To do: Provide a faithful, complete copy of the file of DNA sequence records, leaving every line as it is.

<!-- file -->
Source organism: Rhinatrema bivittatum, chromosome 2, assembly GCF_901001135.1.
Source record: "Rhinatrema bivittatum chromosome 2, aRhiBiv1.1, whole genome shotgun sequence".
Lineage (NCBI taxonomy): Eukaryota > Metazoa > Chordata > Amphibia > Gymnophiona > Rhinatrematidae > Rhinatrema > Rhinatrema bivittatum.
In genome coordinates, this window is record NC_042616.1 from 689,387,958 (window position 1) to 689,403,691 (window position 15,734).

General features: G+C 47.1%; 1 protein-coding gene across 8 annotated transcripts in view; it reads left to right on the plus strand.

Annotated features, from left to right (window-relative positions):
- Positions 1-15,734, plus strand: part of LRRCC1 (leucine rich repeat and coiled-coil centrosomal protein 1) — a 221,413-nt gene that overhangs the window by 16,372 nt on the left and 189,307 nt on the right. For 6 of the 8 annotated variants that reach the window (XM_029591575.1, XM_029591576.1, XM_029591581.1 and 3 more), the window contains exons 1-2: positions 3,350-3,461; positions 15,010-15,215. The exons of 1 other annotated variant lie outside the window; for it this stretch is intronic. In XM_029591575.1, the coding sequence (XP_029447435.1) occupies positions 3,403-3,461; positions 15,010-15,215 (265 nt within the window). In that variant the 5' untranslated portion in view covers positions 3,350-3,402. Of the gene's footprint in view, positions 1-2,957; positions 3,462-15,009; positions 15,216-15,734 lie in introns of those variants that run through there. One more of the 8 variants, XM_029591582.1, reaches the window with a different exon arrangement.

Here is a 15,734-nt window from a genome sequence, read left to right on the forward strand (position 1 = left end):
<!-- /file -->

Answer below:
Source organism: Rhinatrema bivittatum, chromosome 2, assembly GCF_901001135.1.
Source record: "Rhinatrema bivittatum chromosome 2, aRhiBiv1.1, whole genome shotgun sequence".
Lineage (NCBI taxonomy): Eukaryota > Metazoa > Chordata > Amphibia > Gymnophiona > Rhinatrematidae > Rhinatrema > Rhinatrema bivittatum.
In genome coordinates, this window is record NC_042616.1 from 689,387,958 (window position 1) to 689,403,691 (window position 15,734).

General features: G+C 47.1%; 1 protein-coding gene across 8 annotated transcripts in view; it reads left to right on the plus strand.

Annotated features, from left to right (window-relative positions):
- Positions 1-15,734, plus strand: part of LRRCC1 (leucine rich repeat and coiled-coil centrosomal protein 1) — a 221,413-nt gene that overhangs the window by 16,372 nt on the left and 189,307 nt on the right. For 6 of the 8 annotated variants that reach the window (XM_029591575.1, XM_029591576.1, XM_029591581.1 and 3 more), the window contains exons 1-2: positions 3,350-3,461; positions 15,010-15,215. The exons of 1 other annotated variant lie outside the window; for it this stretch is intronic. In XM_029591575.1, the coding sequence (XP_029447435.1) occupies positions 3,403-3,461; positions 15,010-15,215 (265 nt within the window). In that variant the 5' untranslated portion in view covers positions 3,350-3,402. Of the gene's footprint in view, positions 1-2,957; positions 3,462-15,009; positions 15,216-15,734 lie in introns of those variants that run through there. One more of the 8 variants, XM_029591582.1, reaches the window with a different exon arrangement.

Here is a 15,734-nt window from a genome sequence, read left to right on the forward strand (position 1 = left end):